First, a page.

“So I run after her into the wood, and I swear she ran faster than was natural. I should have been able to catch up dead quick, it wasn’t that big a path and she wasn’t that far in front. The wood looked different, too. It’s one of they wee scrubby bits of wood, few trees and a rope swing kind of idea. But I was running for ages and couldn’t hear the traffic any more. There were no folk out walking dogs, nothing but birds singing and me running with Jennifer always just ahead of me.”

“I charge round this corner and almost fall into a burn. Now, I’d been in and out that woodland loads of times walking with Jennifer and I never once saw a burn there. She’s stopped, or tripped, she’s kneeling at the burn, crying like her heart was breaking. I stop a wee bit away from her. I can’t just run up to her after what’s happened. So I stop and try and talk to her but she never even looks my way.”

“’Jennifer’ I’m saying ‘Sweetheart, please, please just look at me at least. Darling, I’m so sorry’. But she doesn’t move.”

“’She’ll not listen to the likes of you again, John’ this voice says from the edge of the trees. I’ve never had such a fright in my life. I looked over and here’s this mad old woman walking out the trees. But she’s no old really, what’s happened is her hair is covered in spider’s webs. She’s got bits of moss on there and lichens and that, her dress is filthy. Long brown and green dress, there’s more bits of moss on that too. I can see spiders walking about, centipedes – it was minging. Looked like she’d been buried in the wood and just got up.”

“’Who the hell are you?’ I asked her, she just smiled at me. Her teeth were all rotten too. I’ve never seen anything like it. Could have sworn there were things wriggling in her smile, her face – maybe it was just that I was so rattled by her coming out of nowhere like that. She walked over to us and she looked like some sad old woman, bit stooped, bit grubby but no as bad as I’d thought.”

“’You’ve caused harm to this girl’ she says to me, she’s leaning over and moving Jennifer’s hair out her face. Jennifer’s still lying there greeting, as if she can’t see us at all. This woman, she reaches out and touches Jennifer’s face. There’s a big red mark there where I... where the beer can must have hit her. The woman just reaches over and touches her face on the bit that was hurt, like she was brushing her fingers over Jennifer’s face or something. Then she stood up straight and did the same thing to her own face.”

“I’m standing there not knowing what to say. Jennifer’s no talking to us and there’s this weird old woman in her old coat and long skirt, really tall cos she’s standing up straight like, like some picture you’d see from way back you know? Really old fashioned looking but standing staring at me like I’m the freak that’s out of place. I’ve never believed in ghosts, never, but this woman – it was weird. She was weird. Freaked me right out. She had this long grey hair and it’s put back in one of they things, a bun, that’s the style. I’d only seen them in old films on the telly before. She’s standing there bold as brass as if she’s got every right in the world to be there and to talk to me and Jennifer. She didnae look so old and cobwebby, I mean... the longer she stood there, the more I thought she looked like one of they women out of the old world war two black and white films, you know?”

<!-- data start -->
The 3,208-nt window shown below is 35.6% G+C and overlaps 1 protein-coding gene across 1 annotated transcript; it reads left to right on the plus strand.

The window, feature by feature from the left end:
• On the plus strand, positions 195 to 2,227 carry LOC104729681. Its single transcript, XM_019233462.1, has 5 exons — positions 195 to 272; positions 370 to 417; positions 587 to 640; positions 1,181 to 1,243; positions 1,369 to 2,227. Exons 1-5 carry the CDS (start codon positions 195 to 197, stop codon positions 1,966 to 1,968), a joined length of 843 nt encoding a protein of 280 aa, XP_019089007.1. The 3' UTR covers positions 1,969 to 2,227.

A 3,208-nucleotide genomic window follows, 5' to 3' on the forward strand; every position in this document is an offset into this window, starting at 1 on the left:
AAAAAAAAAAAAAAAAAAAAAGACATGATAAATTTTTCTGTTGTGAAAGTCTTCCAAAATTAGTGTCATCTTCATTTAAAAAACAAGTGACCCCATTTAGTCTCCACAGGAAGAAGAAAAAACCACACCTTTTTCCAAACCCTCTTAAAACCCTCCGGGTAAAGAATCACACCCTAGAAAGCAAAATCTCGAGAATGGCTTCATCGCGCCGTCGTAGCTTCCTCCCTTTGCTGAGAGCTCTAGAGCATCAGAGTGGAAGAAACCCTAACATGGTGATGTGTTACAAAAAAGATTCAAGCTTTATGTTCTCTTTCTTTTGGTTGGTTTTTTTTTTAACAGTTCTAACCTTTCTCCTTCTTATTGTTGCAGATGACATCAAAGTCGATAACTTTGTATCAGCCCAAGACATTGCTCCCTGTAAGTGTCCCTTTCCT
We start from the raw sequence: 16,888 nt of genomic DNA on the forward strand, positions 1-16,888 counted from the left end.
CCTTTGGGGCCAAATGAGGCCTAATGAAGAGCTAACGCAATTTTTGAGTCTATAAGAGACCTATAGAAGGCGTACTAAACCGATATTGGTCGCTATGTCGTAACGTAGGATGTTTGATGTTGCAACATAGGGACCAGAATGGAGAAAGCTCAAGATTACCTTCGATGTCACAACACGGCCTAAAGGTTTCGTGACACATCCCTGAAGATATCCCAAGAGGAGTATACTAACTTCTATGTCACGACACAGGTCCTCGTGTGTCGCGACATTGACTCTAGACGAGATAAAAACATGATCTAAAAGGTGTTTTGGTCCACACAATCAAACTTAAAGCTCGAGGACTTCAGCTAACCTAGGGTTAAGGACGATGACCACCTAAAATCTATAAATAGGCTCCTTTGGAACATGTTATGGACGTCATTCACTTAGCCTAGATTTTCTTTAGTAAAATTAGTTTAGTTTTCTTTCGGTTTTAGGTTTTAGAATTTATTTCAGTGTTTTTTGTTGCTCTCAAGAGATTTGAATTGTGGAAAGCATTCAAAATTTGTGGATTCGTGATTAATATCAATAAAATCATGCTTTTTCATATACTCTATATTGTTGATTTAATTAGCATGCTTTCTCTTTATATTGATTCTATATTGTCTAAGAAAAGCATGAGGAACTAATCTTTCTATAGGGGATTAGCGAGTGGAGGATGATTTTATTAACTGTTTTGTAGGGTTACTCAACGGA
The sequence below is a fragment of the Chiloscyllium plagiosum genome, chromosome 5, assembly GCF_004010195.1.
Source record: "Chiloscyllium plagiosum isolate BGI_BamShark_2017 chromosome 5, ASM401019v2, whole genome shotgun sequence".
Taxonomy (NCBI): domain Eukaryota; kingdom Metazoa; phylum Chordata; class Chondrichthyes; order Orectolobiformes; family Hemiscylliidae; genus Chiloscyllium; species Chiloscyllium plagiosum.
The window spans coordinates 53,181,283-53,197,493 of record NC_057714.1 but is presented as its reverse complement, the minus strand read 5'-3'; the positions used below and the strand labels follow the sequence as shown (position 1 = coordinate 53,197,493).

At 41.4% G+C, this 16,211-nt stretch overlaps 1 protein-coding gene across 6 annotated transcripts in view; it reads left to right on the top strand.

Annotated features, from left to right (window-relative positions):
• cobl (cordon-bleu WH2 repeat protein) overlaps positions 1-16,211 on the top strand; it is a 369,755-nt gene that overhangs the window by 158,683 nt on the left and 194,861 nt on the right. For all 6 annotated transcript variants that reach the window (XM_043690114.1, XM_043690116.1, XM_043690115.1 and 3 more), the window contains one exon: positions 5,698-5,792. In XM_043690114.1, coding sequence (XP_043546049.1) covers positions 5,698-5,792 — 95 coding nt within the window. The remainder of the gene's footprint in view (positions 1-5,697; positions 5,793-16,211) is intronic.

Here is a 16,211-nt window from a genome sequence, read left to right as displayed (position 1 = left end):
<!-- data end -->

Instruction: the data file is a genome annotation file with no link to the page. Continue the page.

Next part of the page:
“’Who the fuck are you?’ I says to her, she just keeps looking. ‘Are you going to say anything or are you stupid or something?’ I says.”

“’You’ve caused harm to this girl’ is all she said.”

“‘She’s hardly a fucking girl, is she? Grown woman, creating a scene out of nothing and what’s it to you anyway?’ is what I says back, cos I mean who did she think she was?”

“’This girl is a child of mine and under my protection’ she said to me. And I’m looking at her and I swear to God – her face has got a mark on it now, same as Jennifer had. And I look at Jennifer and she’s not crying anymore, she’s just staring away into the burn, and there’s not a mark on her. She looks dead peaceful. If I didn’t know better I’d say that strange woman had taken the mark and hurt off her. And the woman, I don’t know how I thought she looked like one of they old fashioned women because she looked like one of you here” John waved his arm in the direction of the moot women “she’d a big floaty skirt and loads of necklaces and that, long long wavy hair.”

“’What are you talking about? I’ve never clapped eyes on you in my life!’ I tells the woman, she smiles at me. She stands there and smiles.”

“’I am Mother’ she says and waves her hand in the air ‘and I will not allow harm to come to this creature in my care’”

“I hears this scream, right next to me. Made the hairs stand on end on my neck.”

“When I look down, Jennifer’s no there anymore. There’s no a sign of her. I’m looking about, trying to figure out what’s going on, and I see this big red fox just disappearing behind the woman. ‘What have you done with her?’ I’m shouting at her, but she’s still standing there with this huge fucking smile on her face. Totally eerie it was. The fox looked out at me too, then turned and walked off into the wood.”